Testing at scale during the COVID-19 pandemic
Assembly and publication of the severe acute respiratory syndrome coronavirus 2 (SARS-CoV-2) genome in January 2020 enabled the immediate development of tests to detect the new virus. This began the largest global testing programme in history, in which hundreds of millions of individuals have been tested to date. The unprecedented scale of testing has driven innovation in the strategies, technologies and concepts that govern testing in public health. This Review describes the changing role of testing during the COVID-19 pandemic, including the use of genomic surveillance to track SARS-CoV-2 transmission around the world, the use of contact tracing to contain disease outbreaks and testing for the presence of the virus circulating in the environment. Despite these efforts, widespread community transmission has become entrenched in many countries and has required the testing of populations to identify and isolate infected individuals, many of whom are asymptomatic. The diagnostic and epidemiological principles that underpin such population-scale testing are also considered, as are the high-throughput and point-of-care technologies that make testing feasible on a massive scale.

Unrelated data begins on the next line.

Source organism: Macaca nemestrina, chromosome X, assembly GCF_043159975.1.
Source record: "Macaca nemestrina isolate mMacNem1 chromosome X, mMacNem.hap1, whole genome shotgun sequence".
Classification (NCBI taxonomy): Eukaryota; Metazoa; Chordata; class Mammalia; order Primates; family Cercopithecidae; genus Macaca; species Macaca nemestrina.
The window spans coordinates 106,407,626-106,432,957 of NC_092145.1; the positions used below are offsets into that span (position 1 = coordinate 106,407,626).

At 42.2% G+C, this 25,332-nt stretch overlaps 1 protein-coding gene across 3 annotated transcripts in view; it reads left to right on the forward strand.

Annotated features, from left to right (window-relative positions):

|ISBN||1471-0064 (Electronic) 1471-0056 (Linking)|
|Authors||Mercer, T. R.; Salit, M.|
|Responsible Garvan Author||(missing name)|
|Publisher Name||NATURE REVIEWS GENETICS|
|URL link to publisher's version||https://www.ncbi.nlm.nih.gov/pubmed/33948037|